Social determinants and health inequalities pose a significant challenge to governments around the world. The Brtisih Medical Association's new report (Oct. 2011) explains how doctors can use their expertise to act as community leaders to tackle this issue and explores how the social determinants of health are factors that impact on health and well-being for which there is little control, for example, where we are born, grow up, live, work and our gender and age.
While these factors are not usually directly responsible for illness they have been described as the causes of the causes of illness. For example, while smoking may lead to heart disease and lung cancer, it is the social, including cultural and environmental factors, that largely determines whether an individual is more or less likely to smoke, and if they do start to smoke whether they are likely to quit successfully.
The report emphasises that while not every doctor has the opportunity to change the life course of individual patients they can make a difference in others ways to reduce health inequalities on a local, regional, national and international level.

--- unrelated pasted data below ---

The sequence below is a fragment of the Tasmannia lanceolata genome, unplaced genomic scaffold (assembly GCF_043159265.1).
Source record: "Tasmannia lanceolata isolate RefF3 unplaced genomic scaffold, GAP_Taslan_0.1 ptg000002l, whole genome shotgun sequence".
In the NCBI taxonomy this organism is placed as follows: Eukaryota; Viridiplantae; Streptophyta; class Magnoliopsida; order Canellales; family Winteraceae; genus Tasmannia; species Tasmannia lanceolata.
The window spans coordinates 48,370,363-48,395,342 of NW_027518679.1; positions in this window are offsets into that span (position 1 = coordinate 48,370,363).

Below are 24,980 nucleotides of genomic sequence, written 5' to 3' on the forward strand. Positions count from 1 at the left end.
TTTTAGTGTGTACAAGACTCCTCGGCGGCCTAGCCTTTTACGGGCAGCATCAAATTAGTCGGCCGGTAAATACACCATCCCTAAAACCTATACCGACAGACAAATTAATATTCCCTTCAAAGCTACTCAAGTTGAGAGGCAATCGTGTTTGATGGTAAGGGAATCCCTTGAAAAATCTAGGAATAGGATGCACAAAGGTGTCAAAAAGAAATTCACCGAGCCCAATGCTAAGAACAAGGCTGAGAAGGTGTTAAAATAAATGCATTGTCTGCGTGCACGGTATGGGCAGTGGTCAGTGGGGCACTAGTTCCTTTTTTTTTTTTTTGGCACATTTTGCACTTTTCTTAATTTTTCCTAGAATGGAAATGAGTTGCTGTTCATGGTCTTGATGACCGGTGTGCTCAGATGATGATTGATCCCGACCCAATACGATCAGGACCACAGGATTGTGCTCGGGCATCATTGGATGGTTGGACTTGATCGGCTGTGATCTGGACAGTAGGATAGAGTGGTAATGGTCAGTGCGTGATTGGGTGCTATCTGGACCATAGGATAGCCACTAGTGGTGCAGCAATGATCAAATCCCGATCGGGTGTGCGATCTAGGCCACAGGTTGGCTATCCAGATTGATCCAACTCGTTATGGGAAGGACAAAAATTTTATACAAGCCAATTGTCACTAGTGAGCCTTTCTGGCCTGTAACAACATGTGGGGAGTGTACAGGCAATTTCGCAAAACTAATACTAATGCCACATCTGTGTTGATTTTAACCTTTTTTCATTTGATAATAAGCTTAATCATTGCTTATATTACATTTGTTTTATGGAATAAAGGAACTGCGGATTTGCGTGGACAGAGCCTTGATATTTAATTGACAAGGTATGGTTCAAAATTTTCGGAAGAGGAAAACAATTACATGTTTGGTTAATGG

It highlights examples of work doctors and their teams are already involved in, these include the Bromley-by-Bow centre in East London where GPs refer patients to professionals from welfare, employment, housing and debt advice services so that the underlying causes of their health problems can be addressed.
Other examples of doctors linked to projects that deal with the needs of the homeless in Glasgow and doctors initiating deaf awareness training so that the health needs of this group was given greater priority.